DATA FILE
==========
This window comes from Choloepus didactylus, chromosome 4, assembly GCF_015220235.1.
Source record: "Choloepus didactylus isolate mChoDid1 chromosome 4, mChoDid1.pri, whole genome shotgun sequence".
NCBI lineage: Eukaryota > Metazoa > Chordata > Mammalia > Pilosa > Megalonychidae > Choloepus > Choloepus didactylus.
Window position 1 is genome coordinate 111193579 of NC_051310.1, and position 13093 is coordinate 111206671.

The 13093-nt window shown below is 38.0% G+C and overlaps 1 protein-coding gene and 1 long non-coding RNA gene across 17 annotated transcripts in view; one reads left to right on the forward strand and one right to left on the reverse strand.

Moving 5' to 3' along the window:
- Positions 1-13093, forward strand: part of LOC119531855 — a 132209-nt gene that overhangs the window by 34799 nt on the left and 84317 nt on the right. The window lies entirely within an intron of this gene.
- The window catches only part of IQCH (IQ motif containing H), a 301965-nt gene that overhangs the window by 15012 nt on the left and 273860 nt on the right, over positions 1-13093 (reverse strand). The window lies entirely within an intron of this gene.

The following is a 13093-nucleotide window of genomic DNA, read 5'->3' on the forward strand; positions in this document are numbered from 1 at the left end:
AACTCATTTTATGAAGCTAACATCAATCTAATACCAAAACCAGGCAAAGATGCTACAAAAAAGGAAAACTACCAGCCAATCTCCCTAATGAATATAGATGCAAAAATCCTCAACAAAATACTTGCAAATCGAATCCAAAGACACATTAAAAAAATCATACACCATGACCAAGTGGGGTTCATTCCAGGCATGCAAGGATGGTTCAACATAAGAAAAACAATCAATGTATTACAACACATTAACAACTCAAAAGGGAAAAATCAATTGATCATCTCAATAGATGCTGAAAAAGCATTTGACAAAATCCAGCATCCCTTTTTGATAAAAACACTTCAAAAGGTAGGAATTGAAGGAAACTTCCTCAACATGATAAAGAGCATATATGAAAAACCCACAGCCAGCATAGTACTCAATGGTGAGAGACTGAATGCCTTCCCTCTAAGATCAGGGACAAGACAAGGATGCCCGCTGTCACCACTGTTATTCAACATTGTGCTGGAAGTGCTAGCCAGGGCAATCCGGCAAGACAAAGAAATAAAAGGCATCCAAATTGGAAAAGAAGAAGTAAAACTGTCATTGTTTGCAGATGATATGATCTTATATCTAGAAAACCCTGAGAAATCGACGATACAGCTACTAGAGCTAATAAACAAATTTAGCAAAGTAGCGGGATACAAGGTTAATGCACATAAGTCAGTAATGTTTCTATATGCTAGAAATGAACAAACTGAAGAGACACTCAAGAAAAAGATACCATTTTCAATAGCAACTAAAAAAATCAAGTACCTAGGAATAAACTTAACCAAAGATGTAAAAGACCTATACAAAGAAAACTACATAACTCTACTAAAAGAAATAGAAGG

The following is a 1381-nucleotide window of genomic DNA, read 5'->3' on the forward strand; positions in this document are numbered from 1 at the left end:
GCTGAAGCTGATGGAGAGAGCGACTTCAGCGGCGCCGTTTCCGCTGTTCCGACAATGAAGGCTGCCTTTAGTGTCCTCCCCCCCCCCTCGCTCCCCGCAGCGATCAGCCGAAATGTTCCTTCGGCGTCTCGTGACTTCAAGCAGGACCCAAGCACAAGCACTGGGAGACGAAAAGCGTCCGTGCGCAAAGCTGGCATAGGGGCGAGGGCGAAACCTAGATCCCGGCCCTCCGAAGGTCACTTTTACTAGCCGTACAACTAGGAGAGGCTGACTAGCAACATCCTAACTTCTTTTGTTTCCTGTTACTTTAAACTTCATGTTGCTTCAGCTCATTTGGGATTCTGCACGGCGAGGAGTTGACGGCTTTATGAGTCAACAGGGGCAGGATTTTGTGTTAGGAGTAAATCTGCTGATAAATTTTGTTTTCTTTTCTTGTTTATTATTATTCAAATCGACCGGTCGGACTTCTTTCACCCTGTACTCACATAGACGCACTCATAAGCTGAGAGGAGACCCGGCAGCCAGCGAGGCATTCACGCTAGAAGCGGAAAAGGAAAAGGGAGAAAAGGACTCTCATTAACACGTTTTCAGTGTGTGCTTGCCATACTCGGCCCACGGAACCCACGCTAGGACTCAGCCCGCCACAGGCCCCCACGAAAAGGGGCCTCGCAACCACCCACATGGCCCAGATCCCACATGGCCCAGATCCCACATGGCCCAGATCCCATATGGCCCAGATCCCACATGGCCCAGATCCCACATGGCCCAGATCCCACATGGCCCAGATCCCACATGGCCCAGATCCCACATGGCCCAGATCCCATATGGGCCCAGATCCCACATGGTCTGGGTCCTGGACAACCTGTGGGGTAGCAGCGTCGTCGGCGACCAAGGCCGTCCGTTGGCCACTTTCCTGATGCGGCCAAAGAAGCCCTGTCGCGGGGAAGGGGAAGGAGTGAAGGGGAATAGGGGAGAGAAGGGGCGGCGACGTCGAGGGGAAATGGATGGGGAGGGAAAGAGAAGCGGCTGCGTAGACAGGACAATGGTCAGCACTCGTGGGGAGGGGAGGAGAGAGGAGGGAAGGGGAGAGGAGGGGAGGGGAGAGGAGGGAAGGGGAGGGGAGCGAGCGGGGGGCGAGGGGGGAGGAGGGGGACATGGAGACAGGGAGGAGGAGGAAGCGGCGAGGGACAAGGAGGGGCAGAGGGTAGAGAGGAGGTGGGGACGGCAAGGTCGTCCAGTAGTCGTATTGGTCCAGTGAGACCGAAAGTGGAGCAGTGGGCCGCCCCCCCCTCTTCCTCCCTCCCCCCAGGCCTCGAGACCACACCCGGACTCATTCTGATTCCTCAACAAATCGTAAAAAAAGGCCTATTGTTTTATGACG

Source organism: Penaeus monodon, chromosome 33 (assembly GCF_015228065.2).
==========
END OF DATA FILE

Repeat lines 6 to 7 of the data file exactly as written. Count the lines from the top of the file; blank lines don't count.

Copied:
Moving 5' to 3' along the window:
- Positions 1-13093, forward strand: part of LOC119531855 — a 132209-nt gene that overhangs the window by 34799 nt on the left and 84317 nt on the right. The window lies entirely within an intron of this gene.